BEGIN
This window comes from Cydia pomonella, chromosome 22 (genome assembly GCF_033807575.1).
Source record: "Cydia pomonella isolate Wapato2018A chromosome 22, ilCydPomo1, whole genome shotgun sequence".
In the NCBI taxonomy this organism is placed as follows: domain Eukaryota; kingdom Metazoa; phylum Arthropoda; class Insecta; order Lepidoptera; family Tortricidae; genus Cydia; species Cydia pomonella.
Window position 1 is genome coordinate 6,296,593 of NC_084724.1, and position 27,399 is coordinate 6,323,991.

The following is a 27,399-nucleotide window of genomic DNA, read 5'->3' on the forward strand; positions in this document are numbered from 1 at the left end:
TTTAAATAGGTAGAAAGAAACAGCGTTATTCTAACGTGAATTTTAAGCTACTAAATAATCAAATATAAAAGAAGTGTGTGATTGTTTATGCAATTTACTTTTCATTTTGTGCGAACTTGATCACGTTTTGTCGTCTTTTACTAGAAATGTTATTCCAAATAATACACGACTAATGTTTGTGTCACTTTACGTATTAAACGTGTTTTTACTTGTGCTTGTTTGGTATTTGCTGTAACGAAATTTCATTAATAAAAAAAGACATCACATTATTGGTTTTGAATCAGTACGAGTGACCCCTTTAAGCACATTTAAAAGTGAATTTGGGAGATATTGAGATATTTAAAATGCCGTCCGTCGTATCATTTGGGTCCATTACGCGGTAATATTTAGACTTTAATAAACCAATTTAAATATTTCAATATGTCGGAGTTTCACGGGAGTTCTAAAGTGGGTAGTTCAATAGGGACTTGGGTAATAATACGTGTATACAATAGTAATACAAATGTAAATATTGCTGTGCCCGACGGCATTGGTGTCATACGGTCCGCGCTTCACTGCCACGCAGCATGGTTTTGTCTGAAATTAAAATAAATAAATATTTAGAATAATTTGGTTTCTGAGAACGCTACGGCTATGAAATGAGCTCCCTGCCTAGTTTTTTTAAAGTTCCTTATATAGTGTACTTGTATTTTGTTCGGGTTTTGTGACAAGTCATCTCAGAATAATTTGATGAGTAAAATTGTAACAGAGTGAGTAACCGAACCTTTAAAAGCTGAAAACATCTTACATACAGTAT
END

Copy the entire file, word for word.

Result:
This window comes from Cydia pomonella, chromosome 22 (genome assembly GCF_033807575.1).
Source record: "Cydia pomonella isolate Wapato2018A chromosome 22, ilCydPomo1, whole genome shotgun sequence".
In the NCBI taxonomy this organism is placed as follows: domain Eukaryota; kingdom Metazoa; phylum Arthropoda; class Insecta; order Lepidoptera; family Tortricidae; genus Cydia; species Cydia pomonella.
Window position 1 is genome coordinate 6,296,593 of NC_084724.1, and position 27,399 is coordinate 6,323,991.

The following is a 27,399-nucleotide window of genomic DNA, read 5'->3' on the forward strand; positions in this document are numbered from 1 at the left end:
TTTAAATAGGTAGAAAGAAACAGCGTTATTCTAACGTGAATTTTAAGCTACTAAATAATCAAATATAAAAGAAGTGTGTGATTGTTTATGCAATTTACTTTTCATTTTGTGCGAACTTGATCACGTTTTGTCGTCTTTTACTAGAAATGTTATTCCAAATAATACACGACTAATGTTTGTGTCACTTTACGTATTAAACGTGTTTTTACTTGTGCTTGTTTGGTATTTGCTGTAACGAAATTTCATTAATAAAAAAAGACATCACATTATTGGTTTTGAATCAGTACGAGTGACCCCTTTAAGCACATTTAAAAGTGAATTTGGGAGATATTGAGATATTTAAAATGCCGTCCGTCGTATCATTTGGGTCCATTACGCGGTAATATTTAGACTTTAATAAACCAATTTAAATATTTCAATATGTCGGAGTTTCACGGGAGTTCTAAAGTGGGTAGTTCAATAGGGACTTGGGTAATAATACGTGTATACAATAGTAATACAAATGTAAATATTGCTGTGCCCGACGGCATTGGTGTCATACGGTCCGCGCTTCACTGCCACGCAGCATGGTTTTGTCTGAAATTAAAATAAATAAATATTTAGAATAATTTGGTTTCTGAGAACGCTACGGCTATGAAATGAGCTCCCTGCCTAGTTTTTTTAAAGTTCCTTATATAGTGTACTTGTATTTTGTTCGGGTTTTGTGACAAGTCATCTCAGAATAATTTGATGAGTAAAATTGTAACAGAGTGAGTAACCGAACCTTTAAAAGCTGAAAACATCTTACATACAGTAT